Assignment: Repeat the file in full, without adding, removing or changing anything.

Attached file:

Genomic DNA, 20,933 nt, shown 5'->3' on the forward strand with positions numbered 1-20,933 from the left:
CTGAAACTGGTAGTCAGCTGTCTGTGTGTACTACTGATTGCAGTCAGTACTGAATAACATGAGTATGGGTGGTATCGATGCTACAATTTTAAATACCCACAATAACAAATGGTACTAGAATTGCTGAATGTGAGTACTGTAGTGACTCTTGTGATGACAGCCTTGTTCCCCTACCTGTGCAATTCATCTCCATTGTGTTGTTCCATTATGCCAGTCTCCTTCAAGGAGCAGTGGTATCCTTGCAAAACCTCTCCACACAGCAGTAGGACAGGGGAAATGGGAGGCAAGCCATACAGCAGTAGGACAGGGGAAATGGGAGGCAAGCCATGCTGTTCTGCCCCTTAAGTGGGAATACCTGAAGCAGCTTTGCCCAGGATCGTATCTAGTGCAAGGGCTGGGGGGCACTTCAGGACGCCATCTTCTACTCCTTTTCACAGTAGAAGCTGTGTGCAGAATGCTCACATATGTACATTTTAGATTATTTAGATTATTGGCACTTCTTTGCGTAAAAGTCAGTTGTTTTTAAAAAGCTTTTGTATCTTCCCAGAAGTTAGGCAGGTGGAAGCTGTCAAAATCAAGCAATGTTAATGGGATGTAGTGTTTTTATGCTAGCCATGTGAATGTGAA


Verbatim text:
Genomic DNA, 20,933 nt, shown 5'->3' on the forward strand with positions numbered 1-20,933 from the left:
CTGAAACTGGTAGTCAGCTGTCTGTGTGTACTACTGATTGCAGTCAGTACTGAATAACATGAGTATGGGTGGTATCGATGCTACAATTTTAAATACCCACAATAACAAATGGTACTAGAATTGCTGAATGTGAGTACTGTAGTGACTCTTGTGATGACAGCCTTGTTCCCCTACCTGTGCAATTCATCTCCATTGTGTTGTTCCATTATGCCAGTCTCCTTCAAGGAGCAGTGGTATCCTTGCAAAACCTCTCCACACAGCAGTAGGACAGGGGAAATGGGAGGCAAGCCATACAGCAGTAGGACAGGGGAAATGGGAGGCAAGCCATGCTGTTCTGCCCCTTAAGTGGGAATACCTGAAGCAGCTTTGCCCAGGATCGTATCTAGTGCAAGGGCTGGGGGGCACTTCAGGACGCCATCTTCTACTCCTTTTCACAGTAGAAGCTGTGTGCAGAATGCTCACATATGTACATTTTAGATTATTTAGATTATTGGCACTTCTTTGCGTAAAAGTCAGTTGTTTTTAAAAAGCTTTTGTATCTTCCCAGAAGTTAGGCAGGTGGAAGCTGTCAAAATCAAGCAATGTTAATGGGATGTAGTGTTTTTATGCTAGCCATGTGAATGTGAA